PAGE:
I repeat the above: eh…what???
Where did my table go???
Please tell me I didn’t delete the table? It’s a test system and I took a backup before starting but it’s a whole lot of hassle to recreate the table.
Click through for the full story.
This past weekend, after one of my presentations on Analysis Services at SQL Saturday 520, an attendee described a performance issue in his environment that he thought could be related to locking and blocking and asked if there was a way to confirm if this was the cause. The short answer is yes, absolutely!
While I wouldn’t say this is a common issue across *all* analysis services environments, it’s definitely common amongst the subset of analysis services environments that do intra-day processing – which is when the SSAS database is being processed during hours of the day when users might be simultaneously querying it.
This is a very interesting article. I’d never thought about SSAS taking locks, but it makes perfect sense.
The small font size may be difficult to read for some people. The easiest and fastest way to change the font size is to click somewhere in the formula bar and use your mouse middle wheel while holding down the Control button on your keyboard. However, the font size will go back to the default size next time you open SSDT.
If you wish to change the font size permanently, you can use the Tools menu. Click on Tools –> Options –> Fonts and Colors –> Environment and choose “Business Intelligence Designers” from the drop down menu. Here you can change the font size. Your changes will not take effect until you restart SSDT.
Unfortunately, the surrounding chrome doesn’t change size, so there are hard limits of how far you can scale up.
I can hear you yawning already – yet another blog post on getting data from multiple Excel workbooks in Power Query and Power BI. Just about everyone who has ever written a blog post on Power BI has written about this subject, including me. However there’s a twist this time: what if your Excel workbooks are stored in SharePoint or OneDrive For Business? If they are, then your dataset may not refresh successfully after you have published unless you load your data in a particular way.
Read the whole thing if you work with Power BI.
According to Stack Overflow documentation, these are the categories of questions that may be closed by the community users:
- off topic
- too broad
- primarily opinion-basedNot everyone in the Stack Overflow community is able to close a question. In fact users need to have certain reputation expressed in points (more details here).
To calculate the overall website closure rate is easy. Just use the original “questions_2016” dataset and count how many questions have the field “Closed Date” populated. Over 10% of questions made in 2016 have been closed so far.
If you’re interested in learning more about data analysis, walk through the exercise as well and play around with the data set too. Hat tip, R-Bloggers.
Unlike the sys.dm_exec_requests view in SQL Server, the sys.dm_pdw_exec_requests view actually keeps up to 10000 records with the information of a request even after it has executed. This capability is very useful as you can track specific query executions as long as their records are still among the 10000 kept by the view. As time passes the oldest records are phased out in favor of more recent ones.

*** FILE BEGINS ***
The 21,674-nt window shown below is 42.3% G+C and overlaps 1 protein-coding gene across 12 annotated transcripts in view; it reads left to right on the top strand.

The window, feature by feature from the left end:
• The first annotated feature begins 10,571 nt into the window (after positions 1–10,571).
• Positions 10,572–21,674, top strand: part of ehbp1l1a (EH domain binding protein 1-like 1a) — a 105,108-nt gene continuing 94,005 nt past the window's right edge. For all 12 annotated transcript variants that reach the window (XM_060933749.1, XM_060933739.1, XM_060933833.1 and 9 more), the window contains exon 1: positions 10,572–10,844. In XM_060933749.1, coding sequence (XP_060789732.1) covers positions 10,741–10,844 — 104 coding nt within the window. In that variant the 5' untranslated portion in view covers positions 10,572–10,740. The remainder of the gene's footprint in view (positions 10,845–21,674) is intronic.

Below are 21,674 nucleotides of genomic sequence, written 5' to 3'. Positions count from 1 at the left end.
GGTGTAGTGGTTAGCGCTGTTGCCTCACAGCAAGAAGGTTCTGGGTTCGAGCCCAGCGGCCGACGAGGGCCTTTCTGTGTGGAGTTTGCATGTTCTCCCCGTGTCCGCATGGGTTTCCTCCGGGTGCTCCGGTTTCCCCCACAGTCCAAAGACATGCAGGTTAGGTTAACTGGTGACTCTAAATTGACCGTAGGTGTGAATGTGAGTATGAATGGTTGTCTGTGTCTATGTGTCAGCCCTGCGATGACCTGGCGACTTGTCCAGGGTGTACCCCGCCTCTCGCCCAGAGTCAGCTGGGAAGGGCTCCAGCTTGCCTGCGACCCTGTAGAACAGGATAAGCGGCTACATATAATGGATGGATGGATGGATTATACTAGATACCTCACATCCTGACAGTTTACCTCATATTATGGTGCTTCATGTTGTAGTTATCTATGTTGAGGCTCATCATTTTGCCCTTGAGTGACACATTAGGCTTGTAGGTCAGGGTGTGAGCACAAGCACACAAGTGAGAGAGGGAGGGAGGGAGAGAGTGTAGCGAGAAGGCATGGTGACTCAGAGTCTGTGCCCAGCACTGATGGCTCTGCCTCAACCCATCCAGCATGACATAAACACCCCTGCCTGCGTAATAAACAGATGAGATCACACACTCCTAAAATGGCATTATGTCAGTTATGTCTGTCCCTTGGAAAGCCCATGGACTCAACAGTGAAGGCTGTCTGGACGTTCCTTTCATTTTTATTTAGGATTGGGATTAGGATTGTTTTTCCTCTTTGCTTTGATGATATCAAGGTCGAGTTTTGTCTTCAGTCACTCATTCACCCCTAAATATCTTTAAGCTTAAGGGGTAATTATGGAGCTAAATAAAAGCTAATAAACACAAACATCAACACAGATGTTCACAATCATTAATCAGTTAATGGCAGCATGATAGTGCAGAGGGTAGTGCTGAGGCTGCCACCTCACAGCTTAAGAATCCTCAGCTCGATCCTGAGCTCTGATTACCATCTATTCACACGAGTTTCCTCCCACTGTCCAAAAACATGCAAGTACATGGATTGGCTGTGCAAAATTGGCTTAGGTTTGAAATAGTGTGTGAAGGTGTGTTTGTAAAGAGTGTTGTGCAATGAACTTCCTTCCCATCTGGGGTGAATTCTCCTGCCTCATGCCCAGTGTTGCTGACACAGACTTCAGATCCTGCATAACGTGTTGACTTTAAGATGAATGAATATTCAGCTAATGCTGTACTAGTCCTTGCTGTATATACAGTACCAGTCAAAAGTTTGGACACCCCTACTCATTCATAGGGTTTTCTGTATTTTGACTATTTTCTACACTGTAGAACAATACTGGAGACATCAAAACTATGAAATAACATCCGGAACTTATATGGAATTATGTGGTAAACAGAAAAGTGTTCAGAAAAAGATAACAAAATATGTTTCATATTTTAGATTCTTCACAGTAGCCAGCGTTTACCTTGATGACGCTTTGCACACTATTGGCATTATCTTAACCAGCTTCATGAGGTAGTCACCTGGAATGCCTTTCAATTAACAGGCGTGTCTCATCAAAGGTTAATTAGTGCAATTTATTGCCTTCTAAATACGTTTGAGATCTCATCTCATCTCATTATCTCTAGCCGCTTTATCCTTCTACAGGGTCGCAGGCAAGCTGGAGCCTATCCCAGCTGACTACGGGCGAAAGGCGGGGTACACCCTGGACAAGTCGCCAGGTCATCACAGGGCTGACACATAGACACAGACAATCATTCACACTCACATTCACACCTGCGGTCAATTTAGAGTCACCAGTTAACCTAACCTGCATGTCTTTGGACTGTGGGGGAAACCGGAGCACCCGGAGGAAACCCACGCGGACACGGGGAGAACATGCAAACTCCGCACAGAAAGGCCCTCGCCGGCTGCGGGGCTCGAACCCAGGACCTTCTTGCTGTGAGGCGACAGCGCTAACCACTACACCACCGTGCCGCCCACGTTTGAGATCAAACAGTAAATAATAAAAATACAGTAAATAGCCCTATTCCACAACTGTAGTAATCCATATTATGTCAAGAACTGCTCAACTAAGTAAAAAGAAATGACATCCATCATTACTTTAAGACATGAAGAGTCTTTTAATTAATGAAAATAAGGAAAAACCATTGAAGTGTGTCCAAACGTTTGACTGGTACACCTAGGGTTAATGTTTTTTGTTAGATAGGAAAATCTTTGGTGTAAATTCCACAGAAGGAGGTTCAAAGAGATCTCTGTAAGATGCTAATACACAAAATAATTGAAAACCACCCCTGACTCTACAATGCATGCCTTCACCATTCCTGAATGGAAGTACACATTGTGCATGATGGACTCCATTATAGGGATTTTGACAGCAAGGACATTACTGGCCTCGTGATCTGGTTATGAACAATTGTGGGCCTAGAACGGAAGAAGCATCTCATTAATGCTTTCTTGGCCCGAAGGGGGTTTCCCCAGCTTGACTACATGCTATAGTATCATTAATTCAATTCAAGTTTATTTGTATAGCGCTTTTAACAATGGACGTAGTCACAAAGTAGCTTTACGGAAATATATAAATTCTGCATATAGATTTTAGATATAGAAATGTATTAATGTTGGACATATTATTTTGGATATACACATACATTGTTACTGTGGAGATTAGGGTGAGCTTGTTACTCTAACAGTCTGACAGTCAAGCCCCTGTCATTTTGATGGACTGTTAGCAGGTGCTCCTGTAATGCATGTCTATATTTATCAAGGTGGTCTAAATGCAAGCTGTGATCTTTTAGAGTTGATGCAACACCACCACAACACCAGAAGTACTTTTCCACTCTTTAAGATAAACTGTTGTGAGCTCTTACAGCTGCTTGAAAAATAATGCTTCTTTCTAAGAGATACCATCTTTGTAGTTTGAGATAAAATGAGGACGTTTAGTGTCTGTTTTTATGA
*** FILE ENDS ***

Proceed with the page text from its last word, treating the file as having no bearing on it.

This is an interesting look at some of the differences between Azure SQL Data Warehouse and a “normal” SQL Server installation. Good reading.
For many years it’s been a best practice to never put an ORDER BY in a view. The idea is that a view shouldn’t have an inherent order. Just like any other query. If you want the data from a view ordered then you query the view with an ORDER BY clause. In fact if you put an ORDER BY in a view you’ll get an error:
Msg 1033, Level 15, State 1, Procedure MyView, Line 4 [Batch Start Line 2]
The ORDER BY clause is invalid in views, inline functions, derived tables, subqueries, and common table expressions, unless TOP, OFFSET or FOR XML is also specified.
I knew about the TOP 100 PERCENT bit, but had no idea that order was outright ignored. Read the comments for additional information.
Now that we can separate data for each group(s), we can fit a model to each tibble in
map()from the purrr package (also
tidyverse). We’re going to add the results to our existing tibble using
mutate()from the dplyr package (again,
tidyverse). Here’s a generic version of our pipe with adjustable parts in caps:
Read the whole thing. Hat tip, R-Bloggers.
There have been a few discussions on stack overflow recently about how to manage deployments in uncontrolled environments, specifically data migrations. The questions were from an SSDT perspective, I don’t think that SSDT is a great choice for these uncontrolled environments and there are some additional requirements for these uncontrolled environments that need some additional thought and care when creating release scripts (whether manually or using a tool).
Ed has some interesting thoughts here, and I agree with the idea that SQL Server Data Tools deployment scripts are not the best choice when you have people changing schema all around you in unexpected ways.
Creating a DACPAC is easy*. Within SSMS, you simply select the database node, Tasks, Extract Data-Tier Application. I had need to get a database reference to the SSISDB for some reporting we were building out so I clicked along my merry way.
Looks like the command line works just fine, at least.